Short Stories » Silent Influences
UPON a few occasions during my goings back and forth in Utah, I have observed some little things that I have often since reflected upon.
It is an idea that a mother's influence is most appreciated when years of mature reflection come, and that that influence is apparent more to the family than to anyone else, but I know that there have been mothers who, being dead, have yet spoken to strangers by tokens beyond praise of tongue or pen.
Upon one occasion while traveling southward to visit my parents, the person whom I had hired to take me on my journey, to my surprise, stopped at a poor log house and asked for accommodations, which the man consented to in a hesitating way I did not under- stand. I went into the house with my three little ones, and, being surrounded by little strangers, I knew them must be a mother. At last I inquired for her.
The largest girl, about eleven years of age, and who was holding the baby of one year, answered, " Ma has been dead three weeks."
"And who takes care of the children ? " I asked.
" Me and pa."
"But the house-work, my poor little girl?"
" We do it; my ma never hired help."
I thought that the best thing for me to do was to help get the supper instead of letting that little girl wait on me, and by her assistance, and showing where things were, we had as cozy a time as I could have with the sad thoughts that would keep coming up be- hind all our talk. Such little interruptions and breaks in our talks as, "Oh, yes, that's how ma used to do it! I don't always remember just how she used to tell me to do things, and now sometimes I'm troubled so, not remembering, and the children have to be watched, too."
When supper-time came, the father looked surprised and pleased. " Well, daughter, I'm right proud you've done so well for this lady."
But the daughter could not keep quiet with the honors.
That night when I helped her put four sleepy little ones to bed, I noticed the pretty, hand-made lace on the little night-gowns and the pillow-slips ; the patch-work quilts made of such tiny pieces, some of them home-dyed; the flannel underwear all her own spinning and weaving, and some of the little stockings not yet worn through where she had last darned them. I saw patches that I knew a practiced hand had sewed, so even and neat were they ; and the bleached muslin window curtains and shelf tidies all trimmed with hand-made lace. ..
" I know what you're looking at. Ma made that lace; I can see her do it yet, just as plain; that was when she was resting."
The milk was brought in and attended to. "We milk fourteen cows. Pa milks them now. Ma was just as well as ever; she was always tired, though; and she got cold and had pneumonia and died in four days. I wish you could have seen my ma, you don't know what she was like, but she told us children to always be Saints, no matter what."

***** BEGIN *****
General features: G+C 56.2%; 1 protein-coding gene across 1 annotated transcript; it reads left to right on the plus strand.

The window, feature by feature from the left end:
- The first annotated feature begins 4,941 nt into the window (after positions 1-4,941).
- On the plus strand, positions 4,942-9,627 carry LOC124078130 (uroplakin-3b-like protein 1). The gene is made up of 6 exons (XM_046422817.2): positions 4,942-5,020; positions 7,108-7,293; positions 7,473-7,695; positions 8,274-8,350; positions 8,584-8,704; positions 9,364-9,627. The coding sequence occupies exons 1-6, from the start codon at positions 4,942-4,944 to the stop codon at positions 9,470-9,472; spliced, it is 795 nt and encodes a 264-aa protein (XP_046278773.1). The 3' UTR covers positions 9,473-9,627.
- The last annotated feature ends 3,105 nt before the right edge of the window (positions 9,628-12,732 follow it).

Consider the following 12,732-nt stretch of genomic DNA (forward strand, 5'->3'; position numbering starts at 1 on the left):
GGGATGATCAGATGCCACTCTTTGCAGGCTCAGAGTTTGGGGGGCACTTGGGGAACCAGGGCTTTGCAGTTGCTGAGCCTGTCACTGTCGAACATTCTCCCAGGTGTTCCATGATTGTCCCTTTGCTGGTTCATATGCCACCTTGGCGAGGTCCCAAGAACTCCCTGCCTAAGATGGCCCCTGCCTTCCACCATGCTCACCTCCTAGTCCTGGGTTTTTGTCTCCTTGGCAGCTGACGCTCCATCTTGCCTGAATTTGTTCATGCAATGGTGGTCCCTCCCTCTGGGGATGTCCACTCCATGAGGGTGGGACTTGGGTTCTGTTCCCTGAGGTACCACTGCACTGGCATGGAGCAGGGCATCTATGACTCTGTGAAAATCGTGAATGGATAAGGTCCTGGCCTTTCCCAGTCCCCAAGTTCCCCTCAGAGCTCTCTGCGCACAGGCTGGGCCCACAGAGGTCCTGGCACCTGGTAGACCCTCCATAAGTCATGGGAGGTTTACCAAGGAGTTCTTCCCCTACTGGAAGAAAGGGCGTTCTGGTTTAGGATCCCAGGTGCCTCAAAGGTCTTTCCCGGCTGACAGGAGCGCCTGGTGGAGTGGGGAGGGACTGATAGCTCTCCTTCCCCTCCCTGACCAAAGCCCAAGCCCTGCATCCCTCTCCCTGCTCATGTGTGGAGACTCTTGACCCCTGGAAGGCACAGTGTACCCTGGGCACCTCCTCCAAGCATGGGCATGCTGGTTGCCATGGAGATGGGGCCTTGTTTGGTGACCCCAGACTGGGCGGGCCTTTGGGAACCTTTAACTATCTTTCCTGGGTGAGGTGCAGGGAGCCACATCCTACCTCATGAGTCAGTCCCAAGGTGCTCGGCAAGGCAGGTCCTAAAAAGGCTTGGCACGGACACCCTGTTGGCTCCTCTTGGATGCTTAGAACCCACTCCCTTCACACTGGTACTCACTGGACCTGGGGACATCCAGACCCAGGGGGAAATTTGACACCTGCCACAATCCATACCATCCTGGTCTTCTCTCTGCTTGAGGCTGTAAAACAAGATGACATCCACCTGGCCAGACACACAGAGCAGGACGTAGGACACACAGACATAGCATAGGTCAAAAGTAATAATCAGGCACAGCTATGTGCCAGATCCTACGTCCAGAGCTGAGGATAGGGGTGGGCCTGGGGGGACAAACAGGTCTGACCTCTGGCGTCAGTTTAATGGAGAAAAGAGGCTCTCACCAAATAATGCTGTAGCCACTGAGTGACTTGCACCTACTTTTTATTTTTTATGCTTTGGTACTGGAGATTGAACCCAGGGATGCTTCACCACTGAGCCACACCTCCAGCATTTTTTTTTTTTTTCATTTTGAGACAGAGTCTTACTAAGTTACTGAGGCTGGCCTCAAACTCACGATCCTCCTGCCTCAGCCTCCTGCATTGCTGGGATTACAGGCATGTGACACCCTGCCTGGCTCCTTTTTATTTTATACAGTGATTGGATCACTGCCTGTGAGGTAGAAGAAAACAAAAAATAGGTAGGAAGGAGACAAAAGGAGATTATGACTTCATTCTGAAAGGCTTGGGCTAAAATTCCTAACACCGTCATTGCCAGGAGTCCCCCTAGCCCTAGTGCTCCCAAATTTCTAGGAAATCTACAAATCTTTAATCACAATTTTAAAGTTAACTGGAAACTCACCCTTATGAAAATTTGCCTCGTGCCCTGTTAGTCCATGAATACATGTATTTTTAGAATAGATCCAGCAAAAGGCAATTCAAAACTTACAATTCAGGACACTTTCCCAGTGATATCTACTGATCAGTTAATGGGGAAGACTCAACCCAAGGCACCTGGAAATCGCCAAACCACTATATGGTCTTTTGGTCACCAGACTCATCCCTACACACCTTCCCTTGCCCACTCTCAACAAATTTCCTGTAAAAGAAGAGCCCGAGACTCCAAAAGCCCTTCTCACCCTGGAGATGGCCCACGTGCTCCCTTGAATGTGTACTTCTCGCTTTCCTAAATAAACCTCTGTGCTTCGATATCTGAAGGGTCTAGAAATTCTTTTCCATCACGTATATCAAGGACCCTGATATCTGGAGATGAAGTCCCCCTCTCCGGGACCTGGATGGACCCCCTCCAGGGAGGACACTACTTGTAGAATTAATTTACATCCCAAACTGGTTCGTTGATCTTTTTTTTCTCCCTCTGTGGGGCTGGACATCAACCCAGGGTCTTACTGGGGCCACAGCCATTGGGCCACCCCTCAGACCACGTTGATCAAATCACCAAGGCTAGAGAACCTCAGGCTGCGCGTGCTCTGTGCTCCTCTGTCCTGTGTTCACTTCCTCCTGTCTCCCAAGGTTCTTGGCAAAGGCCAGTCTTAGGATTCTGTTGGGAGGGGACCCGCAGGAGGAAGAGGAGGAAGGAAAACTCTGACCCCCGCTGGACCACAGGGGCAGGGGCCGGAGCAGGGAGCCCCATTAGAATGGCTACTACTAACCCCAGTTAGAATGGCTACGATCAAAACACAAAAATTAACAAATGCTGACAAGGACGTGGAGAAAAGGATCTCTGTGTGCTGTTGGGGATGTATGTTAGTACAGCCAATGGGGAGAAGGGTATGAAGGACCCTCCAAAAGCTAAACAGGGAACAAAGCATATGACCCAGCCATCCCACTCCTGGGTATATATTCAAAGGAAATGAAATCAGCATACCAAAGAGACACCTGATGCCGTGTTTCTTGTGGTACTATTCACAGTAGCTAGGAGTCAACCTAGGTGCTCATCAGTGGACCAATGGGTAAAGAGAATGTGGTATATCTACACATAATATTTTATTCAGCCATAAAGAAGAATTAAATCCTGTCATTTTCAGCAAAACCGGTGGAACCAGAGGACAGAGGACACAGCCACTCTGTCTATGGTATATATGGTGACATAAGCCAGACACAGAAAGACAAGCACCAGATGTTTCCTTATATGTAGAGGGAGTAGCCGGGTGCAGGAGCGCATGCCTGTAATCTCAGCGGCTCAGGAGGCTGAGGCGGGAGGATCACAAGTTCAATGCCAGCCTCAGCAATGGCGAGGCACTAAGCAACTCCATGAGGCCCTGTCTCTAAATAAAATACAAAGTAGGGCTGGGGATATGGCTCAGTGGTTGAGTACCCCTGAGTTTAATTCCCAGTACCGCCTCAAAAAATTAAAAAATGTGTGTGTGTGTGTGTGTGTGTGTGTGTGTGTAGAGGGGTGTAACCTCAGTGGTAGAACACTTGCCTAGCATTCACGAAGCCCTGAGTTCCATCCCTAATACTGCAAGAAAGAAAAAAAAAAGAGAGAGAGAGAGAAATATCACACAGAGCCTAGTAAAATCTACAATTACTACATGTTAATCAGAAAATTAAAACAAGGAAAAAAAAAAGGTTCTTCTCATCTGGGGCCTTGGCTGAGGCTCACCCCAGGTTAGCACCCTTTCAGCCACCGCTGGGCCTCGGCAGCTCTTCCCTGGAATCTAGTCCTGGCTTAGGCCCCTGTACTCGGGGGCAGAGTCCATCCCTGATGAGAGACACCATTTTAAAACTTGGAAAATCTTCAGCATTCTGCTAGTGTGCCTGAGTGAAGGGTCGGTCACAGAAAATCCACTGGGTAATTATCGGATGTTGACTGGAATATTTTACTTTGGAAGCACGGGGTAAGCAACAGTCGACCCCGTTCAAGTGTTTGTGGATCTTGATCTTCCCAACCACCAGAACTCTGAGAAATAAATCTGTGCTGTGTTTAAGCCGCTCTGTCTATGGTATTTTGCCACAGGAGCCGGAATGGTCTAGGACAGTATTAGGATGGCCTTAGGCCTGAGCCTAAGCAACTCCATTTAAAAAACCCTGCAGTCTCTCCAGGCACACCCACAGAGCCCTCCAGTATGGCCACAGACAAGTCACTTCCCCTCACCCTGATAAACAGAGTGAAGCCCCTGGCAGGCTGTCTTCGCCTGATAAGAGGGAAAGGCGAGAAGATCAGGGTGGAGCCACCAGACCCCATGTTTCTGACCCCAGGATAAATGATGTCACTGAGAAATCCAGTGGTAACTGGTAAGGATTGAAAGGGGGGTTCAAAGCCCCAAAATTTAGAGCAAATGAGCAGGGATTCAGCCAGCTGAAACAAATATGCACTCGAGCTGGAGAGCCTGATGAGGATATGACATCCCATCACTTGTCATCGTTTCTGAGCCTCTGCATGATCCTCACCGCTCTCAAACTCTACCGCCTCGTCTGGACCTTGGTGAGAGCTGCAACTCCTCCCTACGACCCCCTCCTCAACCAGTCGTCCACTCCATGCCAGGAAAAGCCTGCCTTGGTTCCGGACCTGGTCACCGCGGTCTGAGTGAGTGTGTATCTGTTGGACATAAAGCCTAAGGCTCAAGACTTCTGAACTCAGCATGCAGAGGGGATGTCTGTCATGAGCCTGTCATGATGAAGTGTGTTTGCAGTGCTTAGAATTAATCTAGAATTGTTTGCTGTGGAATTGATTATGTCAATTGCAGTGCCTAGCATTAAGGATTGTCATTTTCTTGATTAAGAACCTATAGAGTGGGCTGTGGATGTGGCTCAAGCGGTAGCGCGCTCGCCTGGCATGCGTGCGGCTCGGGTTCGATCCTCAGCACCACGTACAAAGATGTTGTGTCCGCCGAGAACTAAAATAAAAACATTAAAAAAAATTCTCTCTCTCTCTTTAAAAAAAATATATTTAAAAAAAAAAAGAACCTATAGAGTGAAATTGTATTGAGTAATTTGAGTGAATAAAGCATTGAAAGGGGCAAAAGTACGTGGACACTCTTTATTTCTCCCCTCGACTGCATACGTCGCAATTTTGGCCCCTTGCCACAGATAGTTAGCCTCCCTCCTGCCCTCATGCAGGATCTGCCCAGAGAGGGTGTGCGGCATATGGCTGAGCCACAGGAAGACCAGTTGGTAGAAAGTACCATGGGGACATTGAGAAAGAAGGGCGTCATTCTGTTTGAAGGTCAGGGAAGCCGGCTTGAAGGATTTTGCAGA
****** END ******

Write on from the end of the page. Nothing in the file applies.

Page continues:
I could not help answering : " Yes, dear little girl, all this pretty lace-work, these many quilts and good clothes that her hands made, have told me one by one that she was industrious and looked after the comfort of her family ; I see by all your little quiet ways to one another that she was sweet and patient ; I know by your words that she was a faithful Saint, and I believe that if she had worked less hard and lived in a comfortable house she would have lived longer."
Tears came in her eyes. " I wish you could stay with us. Father was most ready to put up a good house, and now he says he must."
After breakfast he said to me, " You've taken quite an interest in my little ones, and your medicine did the baby a deal of good during the night; I'd like to show you around, if you'd like it? "
I thanked him and we went out to see the corral full of fat stock, the good orchard, and then the building material and foundation for a good-sized house, all ready to begin. " If I'd only a had this done I don't think she'd have died. The wind always came in through those chinks so, there was no getting out of the draught."
I thought the same, but he seemed so good-hearted about it, I felt as though he was not really to blame, after all. Secretly, and without saying so, I felt all those pretty laces and everything her hands had made enticing me to stay with the children ; but my own family and home duties called me along.
An acquaintance had died; and although we had not known each other long, I thought it proper to attend the funeral, which was held at her late home. The children had been given some things to divert their attention, and it was time to gather up these and put them away. As I helped to do so I noticed the character of these every-day playthings, little colored picture-books, and all of them were pretty Bible stories ; and on the mantel and bracket shelves were delicate little statuettes of kneeling children, prayerful mothers, and others of like nature. Of the funeral sermon I was particularly impressed by this sentence from one who had known her from girlhood : " It can be said of this sister that she has fulfilled every principle of the gospel as it was made known to her, without murmuring"
" Here," thought I, " has lived one whose example has been as near perfection as is almost possible." And I did not wonder that she was called to a better world.
Upon another occasion a lady said to her guests, " Come, we'll go to the table ; all is ready." As we passed from the room, a little child two or three years old ran along with us, and as all were about to seat themselves, they turned with one accord to where the little one had knelt beside a chair. It needed no one to say that the child had been accustomed to daily family prayer.